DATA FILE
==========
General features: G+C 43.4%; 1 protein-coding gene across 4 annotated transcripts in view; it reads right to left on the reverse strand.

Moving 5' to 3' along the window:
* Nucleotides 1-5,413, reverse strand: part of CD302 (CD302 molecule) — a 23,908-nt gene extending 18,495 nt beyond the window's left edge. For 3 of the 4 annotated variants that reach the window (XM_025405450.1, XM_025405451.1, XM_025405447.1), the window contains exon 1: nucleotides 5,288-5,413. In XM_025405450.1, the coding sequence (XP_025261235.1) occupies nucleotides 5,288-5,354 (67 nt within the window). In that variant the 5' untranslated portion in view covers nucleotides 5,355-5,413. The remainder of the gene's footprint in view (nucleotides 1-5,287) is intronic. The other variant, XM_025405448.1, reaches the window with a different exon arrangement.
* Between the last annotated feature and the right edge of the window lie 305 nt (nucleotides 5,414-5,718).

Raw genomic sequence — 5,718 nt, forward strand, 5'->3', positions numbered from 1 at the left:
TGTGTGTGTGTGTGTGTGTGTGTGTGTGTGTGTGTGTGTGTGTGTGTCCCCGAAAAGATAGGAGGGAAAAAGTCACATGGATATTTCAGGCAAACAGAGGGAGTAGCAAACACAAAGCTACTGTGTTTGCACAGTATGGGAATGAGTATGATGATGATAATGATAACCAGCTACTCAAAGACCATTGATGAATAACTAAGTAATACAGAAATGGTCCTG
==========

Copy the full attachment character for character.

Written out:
General features: G+C 43.4%; 1 protein-coding gene across 4 annotated transcripts in view; it reads right to left on the reverse strand.

Moving 5' to 3' along the window:
* Nucleotides 1-5,413, reverse strand: part of CD302 (CD302 molecule) — a 23,908-nt gene extending 18,495 nt beyond the window's left edge. For 3 of the 4 annotated variants that reach the window (XM_025405450.1, XM_025405451.1, XM_025405447.1), the window contains exon 1: nucleotides 5,288-5,413. In XM_025405450.1, the coding sequence (XP_025261235.1) occupies nucleotides 5,288-5,354 (67 nt within the window). In that variant the 5' untranslated portion in view covers nucleotides 5,355-5,413. The remainder of the gene's footprint in view (nucleotides 1-5,287) is intronic. The other variant, XM_025405448.1, reaches the window with a different exon arrangement.
* Between the last annotated feature and the right edge of the window lie 305 nt (nucleotides 5,414-5,718).

Raw genomic sequence — 5,718 nt, forward strand, 5'->3', positions numbered from 1 at the left:
TGTGTGTGTGTGTGTGTGTGTGTGTGTGTGTGTGTGTGTGTGTGTGTCCCCGAAAAGATAGGAGGGAAAAAGTCACATGGATATTTCAGGCAAACAGAGGGAGTAGCAAACACAAAGCTACTGTGTTTGCACAGTATGGGAATGAGTATGATGATGATAATGATAACCAGCTACTCAAAGACCATTGATGAATAACTAAGTAATACAGAAATGGTCCTG